It is unthinkable and illogical to ruin a person’s livelihood on the grounds of him or her being unvaccinated. How can such a punishment be proportionate to the ‘offence’ if any? It is now clear that VDS is an indirect exercise of state power to coerce people into obedience and deny freedom of choice despite the Government having officially stated from the outset that vaccination should be a matter of personal choice. Now I truly appreciate what Jean-Jacques Rousseau, the French philosopher, had meant when he said, “Man is born free, and everywhere he is in chains (by the government and society).”

As 2021 draws to a close, the VDS policy together with the continuing double-digit death count from Covid-19 infections have cast a pall over the approaching festive period. By comparison, we were resolute and undivided as a people at the end of 2020 when infections came under control with zero deaths; our country was being touted as the gold standard in Covid-19 management early in the pandemic.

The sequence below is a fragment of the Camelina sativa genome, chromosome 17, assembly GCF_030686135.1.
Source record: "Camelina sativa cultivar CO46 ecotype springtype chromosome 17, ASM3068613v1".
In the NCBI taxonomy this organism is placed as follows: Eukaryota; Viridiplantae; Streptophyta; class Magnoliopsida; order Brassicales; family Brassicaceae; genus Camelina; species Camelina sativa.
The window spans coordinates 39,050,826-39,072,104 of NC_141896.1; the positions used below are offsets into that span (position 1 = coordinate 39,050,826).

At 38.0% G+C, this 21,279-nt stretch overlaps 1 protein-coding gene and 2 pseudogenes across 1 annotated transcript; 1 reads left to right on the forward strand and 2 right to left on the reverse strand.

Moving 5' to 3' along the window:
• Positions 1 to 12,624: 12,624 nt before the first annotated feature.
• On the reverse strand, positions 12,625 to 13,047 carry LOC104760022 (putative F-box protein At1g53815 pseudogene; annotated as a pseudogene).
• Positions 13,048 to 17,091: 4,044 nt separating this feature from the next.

Ironically, the arrival of the vaccine in 2021 may have polarized our society more than it improved our nation’s health. The fault lies not in the vaccine but the policies regarding its use. Are the policies adopted in line with our national pledge of building a democratic society based on justice and equality? Is it not our duty to leave no Singaporean behind in all our policies?

Hence while I would support the widespread rollout of vaccines for all who are eligible and want to be vaccinated especially the vulnerable, I would call for an immediate review of the various VDS measures on the D-Group and other unvaccinated persons.

Singaporeans deserve better.